Tottenham Hotspur chairman Daniel Levy has forecast that the Premier League club is facing more than £150m (€169m/$201m) in potential lost revenue if its stadium remains closed to fans.
Tottenham yesterday (Monday) reported annual losses of £63.9m and Levy has admitted that the COVID-19 pandemic “could not have come at a worse time” for the club, which moved into its new 62,000-seat stadium last year.
Tottenham’s revenue for the year ended June 30, 2020 was £402.4m, compared to £460.7m the previous year, with the club citing lower Champions League receipts and the extension of the 2019-20 season as reasons for the drop-off.
Operating expenses before football trading also increased from £312.8m to £358.1m, driven by a full year of depreciation of the stadium of £71m, compared to £24.9m in 2019.
Profit from operations, excluding football trading and before depreciation and exceptional items, dropped from £172.7m to £115.3m. The £63.9m loss after all charges including amortisation of player contracts, the rebate to broadcasters centrally agreed by the Premier League, interest and tax marked a significant drop-off on the previous year, when Tottenham posted a profit of £68.6m.
Premier League match-day and catering receipts did rise from £64.2m to £81.9m, with Tottenham able to play 14 of its 19 home matches prior to the COVID-19 outbreak with fans in the stadium. The club played the majority of the 2018-19 campaign at Wembley Stadium before moving to its new home for the final five matches of the season.
Gate receipts from the UEFA Champions League and domestic cup competitions dropped from £17.5m to £12.6m, while Premier League broadcasting and media revenues decreased from £149.9m to £95.2m after the revenue was deferred to the 2020-21 season as the games were played post-year end. Champions League prize money also dropped from £94m in 2019, when Tottenham reached the final, to £51.2m in 2020, when the club reached the last 16.
Tottenham’s net debt also climbed from £534.3m to £604.6m, with the club having refinanced its debt portfolio and extended it to an average maturity of 23 years, bringing the weighted average interest rate down to 2.67%.
Tottenham Hotspur Stadium has also missed out on hosting NFL American football games and concerts from the likes of Guns N’ Roses and Lady Gaga this year.
Levy said: “We are currently in the midst of one of the most challenging times ever experienced. The impact of the pandemic on our revenue is material and could not have come at a worse time, having just completed a £1.2bn stadium build which is financed by club resources and long-term debt.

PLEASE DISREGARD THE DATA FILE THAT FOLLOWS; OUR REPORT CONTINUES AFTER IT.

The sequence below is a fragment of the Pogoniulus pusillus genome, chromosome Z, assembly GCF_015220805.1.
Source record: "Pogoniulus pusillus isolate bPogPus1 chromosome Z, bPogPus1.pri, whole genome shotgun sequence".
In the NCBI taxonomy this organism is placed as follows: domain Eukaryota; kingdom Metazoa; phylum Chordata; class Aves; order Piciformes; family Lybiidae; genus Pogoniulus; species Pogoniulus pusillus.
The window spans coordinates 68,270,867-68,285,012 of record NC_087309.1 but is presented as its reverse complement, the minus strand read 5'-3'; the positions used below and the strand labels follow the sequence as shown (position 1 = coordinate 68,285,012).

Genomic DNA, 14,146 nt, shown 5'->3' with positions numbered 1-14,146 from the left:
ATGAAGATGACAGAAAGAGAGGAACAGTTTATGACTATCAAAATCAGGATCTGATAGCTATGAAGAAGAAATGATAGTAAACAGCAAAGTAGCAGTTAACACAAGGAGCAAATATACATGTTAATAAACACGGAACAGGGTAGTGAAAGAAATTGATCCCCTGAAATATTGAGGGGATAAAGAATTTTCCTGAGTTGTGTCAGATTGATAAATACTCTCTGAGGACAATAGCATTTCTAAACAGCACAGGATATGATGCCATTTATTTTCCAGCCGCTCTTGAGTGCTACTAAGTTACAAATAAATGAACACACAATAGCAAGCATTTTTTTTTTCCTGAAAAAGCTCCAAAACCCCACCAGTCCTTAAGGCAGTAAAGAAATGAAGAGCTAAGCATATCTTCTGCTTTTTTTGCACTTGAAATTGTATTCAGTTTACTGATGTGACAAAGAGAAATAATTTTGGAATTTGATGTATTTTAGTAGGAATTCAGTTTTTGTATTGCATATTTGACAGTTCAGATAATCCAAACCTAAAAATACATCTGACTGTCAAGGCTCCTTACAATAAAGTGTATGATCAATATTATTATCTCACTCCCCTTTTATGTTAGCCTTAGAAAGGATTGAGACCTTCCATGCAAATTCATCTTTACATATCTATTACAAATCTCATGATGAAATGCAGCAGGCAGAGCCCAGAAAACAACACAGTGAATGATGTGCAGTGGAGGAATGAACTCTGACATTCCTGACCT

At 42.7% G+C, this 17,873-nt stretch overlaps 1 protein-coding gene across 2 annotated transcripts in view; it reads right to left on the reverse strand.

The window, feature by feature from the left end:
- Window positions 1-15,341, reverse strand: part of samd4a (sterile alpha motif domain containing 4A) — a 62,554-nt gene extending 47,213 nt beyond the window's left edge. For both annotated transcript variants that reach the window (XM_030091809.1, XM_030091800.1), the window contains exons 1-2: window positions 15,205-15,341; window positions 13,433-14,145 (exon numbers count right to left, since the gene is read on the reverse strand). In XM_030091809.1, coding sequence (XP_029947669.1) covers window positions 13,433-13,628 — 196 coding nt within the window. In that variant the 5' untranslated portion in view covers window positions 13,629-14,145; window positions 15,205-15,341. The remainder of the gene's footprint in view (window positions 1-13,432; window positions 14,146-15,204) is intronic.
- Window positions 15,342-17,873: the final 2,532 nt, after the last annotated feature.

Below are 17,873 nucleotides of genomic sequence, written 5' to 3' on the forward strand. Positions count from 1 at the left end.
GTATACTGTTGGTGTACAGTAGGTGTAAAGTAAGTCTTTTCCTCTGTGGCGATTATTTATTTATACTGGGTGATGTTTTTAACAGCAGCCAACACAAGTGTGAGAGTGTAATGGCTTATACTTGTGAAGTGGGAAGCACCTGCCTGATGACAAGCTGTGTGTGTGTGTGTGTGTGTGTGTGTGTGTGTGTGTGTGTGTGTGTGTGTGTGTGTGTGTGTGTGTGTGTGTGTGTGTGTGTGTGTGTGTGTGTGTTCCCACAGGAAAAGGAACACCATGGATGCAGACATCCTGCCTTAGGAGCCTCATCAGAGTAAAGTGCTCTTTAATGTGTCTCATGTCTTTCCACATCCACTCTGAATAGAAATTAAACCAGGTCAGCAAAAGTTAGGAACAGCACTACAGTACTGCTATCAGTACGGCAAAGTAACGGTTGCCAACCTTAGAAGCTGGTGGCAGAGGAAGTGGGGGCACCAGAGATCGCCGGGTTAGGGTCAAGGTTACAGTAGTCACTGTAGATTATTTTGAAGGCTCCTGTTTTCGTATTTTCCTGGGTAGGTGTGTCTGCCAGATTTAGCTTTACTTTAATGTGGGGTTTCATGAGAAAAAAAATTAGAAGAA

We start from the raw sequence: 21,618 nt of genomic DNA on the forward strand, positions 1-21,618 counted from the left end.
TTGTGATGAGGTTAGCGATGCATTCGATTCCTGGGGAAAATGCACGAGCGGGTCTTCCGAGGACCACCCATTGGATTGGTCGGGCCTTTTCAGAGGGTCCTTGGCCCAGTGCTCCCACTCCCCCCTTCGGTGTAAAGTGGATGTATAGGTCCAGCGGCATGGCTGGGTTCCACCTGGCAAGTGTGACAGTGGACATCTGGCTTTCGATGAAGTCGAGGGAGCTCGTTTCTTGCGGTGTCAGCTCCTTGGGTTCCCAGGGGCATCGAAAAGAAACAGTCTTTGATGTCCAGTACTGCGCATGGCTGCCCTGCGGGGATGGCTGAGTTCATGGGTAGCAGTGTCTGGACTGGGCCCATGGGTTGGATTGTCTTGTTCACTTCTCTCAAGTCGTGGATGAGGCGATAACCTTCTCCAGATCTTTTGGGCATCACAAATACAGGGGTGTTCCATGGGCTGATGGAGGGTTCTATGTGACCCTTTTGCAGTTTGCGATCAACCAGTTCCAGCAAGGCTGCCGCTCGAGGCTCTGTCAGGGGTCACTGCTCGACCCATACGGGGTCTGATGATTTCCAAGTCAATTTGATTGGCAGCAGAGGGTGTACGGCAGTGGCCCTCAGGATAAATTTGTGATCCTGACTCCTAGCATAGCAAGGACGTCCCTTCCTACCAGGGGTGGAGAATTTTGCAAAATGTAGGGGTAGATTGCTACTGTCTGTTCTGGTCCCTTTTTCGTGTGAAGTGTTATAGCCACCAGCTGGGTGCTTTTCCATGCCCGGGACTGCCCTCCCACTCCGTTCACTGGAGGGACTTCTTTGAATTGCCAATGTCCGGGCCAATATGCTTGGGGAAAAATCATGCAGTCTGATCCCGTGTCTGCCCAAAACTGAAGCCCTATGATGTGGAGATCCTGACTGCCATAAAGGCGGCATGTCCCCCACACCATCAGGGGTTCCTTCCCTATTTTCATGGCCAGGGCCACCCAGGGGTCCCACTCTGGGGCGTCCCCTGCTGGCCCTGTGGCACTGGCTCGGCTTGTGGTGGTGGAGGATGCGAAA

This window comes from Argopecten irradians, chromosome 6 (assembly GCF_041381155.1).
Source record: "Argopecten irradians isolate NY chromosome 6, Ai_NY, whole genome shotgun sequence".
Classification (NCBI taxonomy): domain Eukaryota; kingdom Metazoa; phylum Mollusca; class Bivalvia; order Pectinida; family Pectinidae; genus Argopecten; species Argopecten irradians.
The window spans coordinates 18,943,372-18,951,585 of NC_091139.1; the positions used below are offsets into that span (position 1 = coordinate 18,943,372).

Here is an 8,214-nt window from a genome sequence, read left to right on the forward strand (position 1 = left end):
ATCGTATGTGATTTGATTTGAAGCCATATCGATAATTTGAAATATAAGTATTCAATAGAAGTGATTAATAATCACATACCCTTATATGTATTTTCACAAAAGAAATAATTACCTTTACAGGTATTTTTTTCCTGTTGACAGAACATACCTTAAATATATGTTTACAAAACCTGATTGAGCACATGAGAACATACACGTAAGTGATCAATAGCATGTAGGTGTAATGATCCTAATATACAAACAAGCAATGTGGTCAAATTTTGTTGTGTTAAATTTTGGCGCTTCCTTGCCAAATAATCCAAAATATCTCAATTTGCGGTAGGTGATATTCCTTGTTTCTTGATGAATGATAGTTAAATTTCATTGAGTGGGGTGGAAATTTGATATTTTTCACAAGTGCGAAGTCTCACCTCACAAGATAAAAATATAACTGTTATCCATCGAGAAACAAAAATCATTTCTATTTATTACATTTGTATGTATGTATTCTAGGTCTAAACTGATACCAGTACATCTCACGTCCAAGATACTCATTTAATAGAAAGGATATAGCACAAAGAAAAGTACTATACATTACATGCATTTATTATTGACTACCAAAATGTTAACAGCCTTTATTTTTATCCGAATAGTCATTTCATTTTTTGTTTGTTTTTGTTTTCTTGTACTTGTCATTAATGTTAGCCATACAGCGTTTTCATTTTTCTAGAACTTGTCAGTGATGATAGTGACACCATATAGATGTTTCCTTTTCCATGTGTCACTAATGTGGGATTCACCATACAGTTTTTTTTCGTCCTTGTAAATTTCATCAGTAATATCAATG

“The 2020-21 season has so far seen no fans at games and this is compounded by a loss of third-party events such as NFL, concerts, the closure of stores and visitor attractions. Our estimate for the current financial year of the potential loss of revenue, should the stadium remain closed to fans, is in excess of £150m. Clearly this would be an irrecoverable loss of income.
“However, whilst we have been unable to open our stadium to fans, we have opened it to the NHS. Over 41,000 antenatal appointments have been held in our stadium by the North Middlesex Hospital Outpatients Department as we sought to assist with creating more space to treat patients in the hospital itself and provide a safer environment for outpatients. We opened our basement for COVID-19 testing and this still continues.”
Tottenham could welcome back a small number of fans soon after the UK’s Department for Digital, Culture, Media and Sport confirmed yesterday that 4,000 spectators would be allowed in Tier 1 areas and 2,000 in Tier 2. The government is set to announce on Thursday which areas will fall into each tier of the new lockdown system, which will be introduced next week, and Levy feels that Tottenham is prepared to welcome back fans.
“We have spent the past months preparing our stadium, testing our digital ticketing process and registering ID validation for fans,” he said. “Premier League clubs are entirely capable, similar to the experience in several other countries, of responsibly delivering outdoor events with social distancing, exemplary hygiene standards, qualified stewards, testing capabilities and diverse travel plans, operating in some of the most technologically advanced venues in the world.
“We recognise that health and safety are paramount and we have been encouraged by the latest news on vaccine developments and potential Clinical Passports. We are immensely grateful to our fans and sponsors for their ongoing support at this difficult time. We wish you all well over the festive period and hope we can see supporters return safely as soon as possible.”
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